I like seeing the blurb, major good or bad points, and warnings (triggers, non-HEA, etc).

  11. H.B.
    H.B. at |

    Thanks for question and answers. Usually I stick away from reviews if I haven’t read it. I don’t want to become bias and i don’t want to develop expectations. I do like seeing a short recap, what did and didn’t work for the reviewer, pet peeves, if it inspired any emotions. etc..

  12. Carolyn
    Carolyn at |

    Thank you for all the great answers! (Special shout-out to Donna and Chris for those reviews — SP entertaining! They were totally worth the read time, and you both sold me on a book.)

    My favorite reviews don’t really recap the story or spoil it. I definitely like to know if the author delivered what was promised by the blurb and cover. Or why we shouldn’t be judging it by those! Not strictly necessary but I do enjoy when there’s a quote or two showcasing what an author does well (or poorly) in the story or that gives a good sense of characterization.

  13. Toni
    Toni at |

    Thanks for your answers! I like reading what worked and didn’t for the reviewer and why. I’m looking to see if I think anything won’t work for me.

  14. nicki442
    nicki442 at |

    I like to know the why’s of a book’s rating as well. For example, don’t just say (as some other blogs tend to do), “the hero didn’t appeal to me”. Say WHY he didn’t appeal to you. One person’s dislike is another’s like, so the hero being an alpha-hole could be what someone is looking to read about. Also, don’t be shy about mentioning editing errors when there are several in a book. For me, that’s a likely DNF indicator, because the author couldn’t be bothered to proofread their own work. If you find more than three obviously-just-a-typo errors in a book, let others know in the review. Otherwise there’s no motivation for quality writing. Lastly, please include the steam level in a book. “Sweet” romances aren’t my choice to read, and that term signifies zero steam to me. I want to know if a book contains no smexy times, some smexy times, alot of smexy times, non-stop smexy times, because I’ve found that the classifications are open to interpretation as far as what constitutes “erotica” or “erotic romance” versus “sexy”. (I’ve found NA/YA books {Jaimie McGuire to be exact} shelved under “erotica” in bookstores, along with 50 Shades of Grey {which isn’t erotica either}, and I have to laugh.)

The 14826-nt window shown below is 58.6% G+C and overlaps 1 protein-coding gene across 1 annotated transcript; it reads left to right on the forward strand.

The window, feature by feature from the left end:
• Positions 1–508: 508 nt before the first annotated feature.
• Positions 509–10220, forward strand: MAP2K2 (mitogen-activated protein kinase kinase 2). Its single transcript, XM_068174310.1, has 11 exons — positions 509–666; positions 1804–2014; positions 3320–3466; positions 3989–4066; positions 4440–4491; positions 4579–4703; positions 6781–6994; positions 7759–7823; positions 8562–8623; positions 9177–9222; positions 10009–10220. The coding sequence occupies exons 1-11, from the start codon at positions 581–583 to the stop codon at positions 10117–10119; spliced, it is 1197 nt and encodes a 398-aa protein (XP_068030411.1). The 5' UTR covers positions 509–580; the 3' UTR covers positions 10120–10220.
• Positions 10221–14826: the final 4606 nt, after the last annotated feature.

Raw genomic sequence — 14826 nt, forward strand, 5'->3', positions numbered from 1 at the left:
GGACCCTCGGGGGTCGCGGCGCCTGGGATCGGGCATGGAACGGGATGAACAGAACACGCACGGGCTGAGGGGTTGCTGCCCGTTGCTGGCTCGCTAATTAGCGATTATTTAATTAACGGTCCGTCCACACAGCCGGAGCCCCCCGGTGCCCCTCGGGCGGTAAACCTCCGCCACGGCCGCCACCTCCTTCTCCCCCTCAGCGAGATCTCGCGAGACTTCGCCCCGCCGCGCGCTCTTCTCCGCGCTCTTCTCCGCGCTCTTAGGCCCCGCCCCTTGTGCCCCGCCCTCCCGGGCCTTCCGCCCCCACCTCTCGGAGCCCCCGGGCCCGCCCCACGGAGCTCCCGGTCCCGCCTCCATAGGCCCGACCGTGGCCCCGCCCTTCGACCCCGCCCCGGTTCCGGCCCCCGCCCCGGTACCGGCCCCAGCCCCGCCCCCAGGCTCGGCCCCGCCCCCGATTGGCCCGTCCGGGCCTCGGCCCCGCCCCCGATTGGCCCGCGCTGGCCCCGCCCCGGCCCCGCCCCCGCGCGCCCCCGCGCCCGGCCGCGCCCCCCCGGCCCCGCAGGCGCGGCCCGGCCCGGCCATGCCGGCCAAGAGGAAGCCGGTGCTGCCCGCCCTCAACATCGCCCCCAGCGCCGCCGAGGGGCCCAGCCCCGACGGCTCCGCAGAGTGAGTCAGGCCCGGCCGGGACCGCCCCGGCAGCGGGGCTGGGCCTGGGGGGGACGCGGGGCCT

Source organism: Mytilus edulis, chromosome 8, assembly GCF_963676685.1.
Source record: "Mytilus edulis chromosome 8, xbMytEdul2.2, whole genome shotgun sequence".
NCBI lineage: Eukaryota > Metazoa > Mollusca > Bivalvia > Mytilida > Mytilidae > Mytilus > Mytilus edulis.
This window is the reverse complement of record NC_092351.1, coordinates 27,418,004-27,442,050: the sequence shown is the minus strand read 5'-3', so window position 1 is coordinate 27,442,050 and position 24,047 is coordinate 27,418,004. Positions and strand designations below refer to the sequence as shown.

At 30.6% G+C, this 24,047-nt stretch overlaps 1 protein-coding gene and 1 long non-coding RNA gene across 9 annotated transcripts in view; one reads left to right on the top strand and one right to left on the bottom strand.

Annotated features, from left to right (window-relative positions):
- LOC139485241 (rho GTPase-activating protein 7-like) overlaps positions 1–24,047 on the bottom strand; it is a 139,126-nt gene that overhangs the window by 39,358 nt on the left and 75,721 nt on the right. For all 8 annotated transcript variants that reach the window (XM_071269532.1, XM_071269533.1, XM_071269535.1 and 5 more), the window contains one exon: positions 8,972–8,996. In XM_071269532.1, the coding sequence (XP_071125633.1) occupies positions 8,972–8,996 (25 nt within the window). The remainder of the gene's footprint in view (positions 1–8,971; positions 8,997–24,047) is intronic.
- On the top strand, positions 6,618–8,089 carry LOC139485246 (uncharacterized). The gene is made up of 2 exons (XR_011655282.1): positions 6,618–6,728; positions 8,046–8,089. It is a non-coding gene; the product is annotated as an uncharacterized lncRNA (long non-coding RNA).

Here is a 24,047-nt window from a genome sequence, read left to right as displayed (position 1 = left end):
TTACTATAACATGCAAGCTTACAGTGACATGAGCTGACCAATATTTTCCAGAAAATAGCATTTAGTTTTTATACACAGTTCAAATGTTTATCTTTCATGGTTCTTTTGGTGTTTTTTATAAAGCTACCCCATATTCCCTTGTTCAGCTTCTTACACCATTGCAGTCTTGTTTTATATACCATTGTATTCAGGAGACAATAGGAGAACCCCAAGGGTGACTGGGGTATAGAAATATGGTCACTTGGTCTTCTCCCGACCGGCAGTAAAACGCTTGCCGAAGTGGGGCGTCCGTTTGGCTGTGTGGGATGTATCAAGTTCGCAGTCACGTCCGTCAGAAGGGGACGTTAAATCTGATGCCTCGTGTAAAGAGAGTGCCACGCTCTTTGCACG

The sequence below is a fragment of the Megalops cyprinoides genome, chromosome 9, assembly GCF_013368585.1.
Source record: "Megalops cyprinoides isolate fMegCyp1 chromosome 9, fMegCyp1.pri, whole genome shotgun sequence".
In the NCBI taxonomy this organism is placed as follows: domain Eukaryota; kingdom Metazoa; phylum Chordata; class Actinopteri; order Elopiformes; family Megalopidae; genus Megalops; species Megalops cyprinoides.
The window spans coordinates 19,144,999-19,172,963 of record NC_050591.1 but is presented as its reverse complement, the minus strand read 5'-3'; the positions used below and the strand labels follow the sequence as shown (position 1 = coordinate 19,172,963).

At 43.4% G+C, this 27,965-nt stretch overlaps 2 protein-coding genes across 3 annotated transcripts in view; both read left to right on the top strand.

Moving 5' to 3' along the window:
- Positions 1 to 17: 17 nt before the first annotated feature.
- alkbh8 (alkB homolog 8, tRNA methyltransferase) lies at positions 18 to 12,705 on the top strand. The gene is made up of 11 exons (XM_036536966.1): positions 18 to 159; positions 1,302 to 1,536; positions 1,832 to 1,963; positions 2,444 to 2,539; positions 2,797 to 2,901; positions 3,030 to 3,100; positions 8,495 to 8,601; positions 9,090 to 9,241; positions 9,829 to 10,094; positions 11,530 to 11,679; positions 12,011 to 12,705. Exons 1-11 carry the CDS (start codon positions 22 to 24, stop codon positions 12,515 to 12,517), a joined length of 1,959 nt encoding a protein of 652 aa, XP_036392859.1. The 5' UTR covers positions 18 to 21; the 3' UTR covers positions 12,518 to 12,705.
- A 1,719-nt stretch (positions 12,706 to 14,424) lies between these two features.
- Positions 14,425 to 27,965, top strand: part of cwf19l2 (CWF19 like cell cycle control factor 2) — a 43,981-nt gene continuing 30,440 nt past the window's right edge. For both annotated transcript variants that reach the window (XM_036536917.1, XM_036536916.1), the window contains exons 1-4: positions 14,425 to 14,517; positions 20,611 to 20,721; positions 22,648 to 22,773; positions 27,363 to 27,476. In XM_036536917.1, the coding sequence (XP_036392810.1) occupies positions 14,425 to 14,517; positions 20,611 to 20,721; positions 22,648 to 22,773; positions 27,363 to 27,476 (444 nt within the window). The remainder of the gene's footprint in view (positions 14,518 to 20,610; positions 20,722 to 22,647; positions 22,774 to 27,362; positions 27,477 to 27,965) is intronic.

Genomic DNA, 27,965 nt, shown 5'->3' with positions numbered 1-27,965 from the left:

15. suze294
    suze294 at |

    Ooh, quite a hard question really as I think it is intuitive – I’ll either like a review or not.
    I tend to not like the deeply critical reviews – it is not a dissertation for marking. Though this is generally not an issue from blogs such as yourselves. I’m not keen when low reviews are given for content that is not to the reviewers liking (again, generally not an issue with blog reviewers) – yes, I may want to know x and y are included but if the story is well written and produced dont give it 2 starts just coz! I have read stories I wouldn’t normally choose, not liked them overly but can appreciate the craft of how they were written.
    Badly written, now fine I want to know that!!